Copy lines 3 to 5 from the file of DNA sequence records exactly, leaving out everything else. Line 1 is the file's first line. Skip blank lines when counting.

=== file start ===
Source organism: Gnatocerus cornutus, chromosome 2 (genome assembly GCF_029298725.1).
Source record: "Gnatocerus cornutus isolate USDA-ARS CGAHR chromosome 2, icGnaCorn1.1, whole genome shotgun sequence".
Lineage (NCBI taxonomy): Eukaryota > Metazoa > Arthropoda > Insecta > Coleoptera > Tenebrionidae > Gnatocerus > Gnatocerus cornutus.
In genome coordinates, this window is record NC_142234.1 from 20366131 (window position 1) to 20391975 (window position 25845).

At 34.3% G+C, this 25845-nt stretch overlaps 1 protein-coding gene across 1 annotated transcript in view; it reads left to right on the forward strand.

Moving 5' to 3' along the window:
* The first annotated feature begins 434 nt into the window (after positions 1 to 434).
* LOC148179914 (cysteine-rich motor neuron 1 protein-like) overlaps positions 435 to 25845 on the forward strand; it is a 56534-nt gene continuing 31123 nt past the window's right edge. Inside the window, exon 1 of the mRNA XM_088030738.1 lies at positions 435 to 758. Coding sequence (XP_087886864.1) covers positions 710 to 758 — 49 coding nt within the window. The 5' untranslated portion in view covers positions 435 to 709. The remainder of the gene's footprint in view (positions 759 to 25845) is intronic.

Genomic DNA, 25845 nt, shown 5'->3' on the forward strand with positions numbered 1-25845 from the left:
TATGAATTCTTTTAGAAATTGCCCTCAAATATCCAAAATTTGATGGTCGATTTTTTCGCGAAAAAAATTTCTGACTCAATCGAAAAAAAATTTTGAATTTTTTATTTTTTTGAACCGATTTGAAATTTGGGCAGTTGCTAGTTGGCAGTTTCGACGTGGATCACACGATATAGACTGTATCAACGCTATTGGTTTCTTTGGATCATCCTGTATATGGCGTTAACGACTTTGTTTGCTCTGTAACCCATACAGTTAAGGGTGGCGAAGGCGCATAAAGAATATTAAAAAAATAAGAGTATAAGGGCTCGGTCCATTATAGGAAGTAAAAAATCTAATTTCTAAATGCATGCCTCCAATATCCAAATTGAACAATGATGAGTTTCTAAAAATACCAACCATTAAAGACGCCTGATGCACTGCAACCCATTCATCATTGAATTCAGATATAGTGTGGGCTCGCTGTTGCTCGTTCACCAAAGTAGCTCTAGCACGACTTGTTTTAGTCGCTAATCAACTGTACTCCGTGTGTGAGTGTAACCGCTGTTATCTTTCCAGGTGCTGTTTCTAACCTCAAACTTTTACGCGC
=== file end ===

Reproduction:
Lineage (NCBI taxonomy): Eukaryota > Metazoa > Arthropoda > Insecta > Coleoptera > Tenebrionidae > Gnatocerus > Gnatocerus cornutus.
In genome coordinates, this window is record NC_142234.1 from 20366131 (window position 1) to 20391975 (window position 25845).

At 34.3% G+C, this 25845-nt stretch overlaps 1 protein-coding gene across 1 annotated transcript in view; it reads left to right on the forward strand.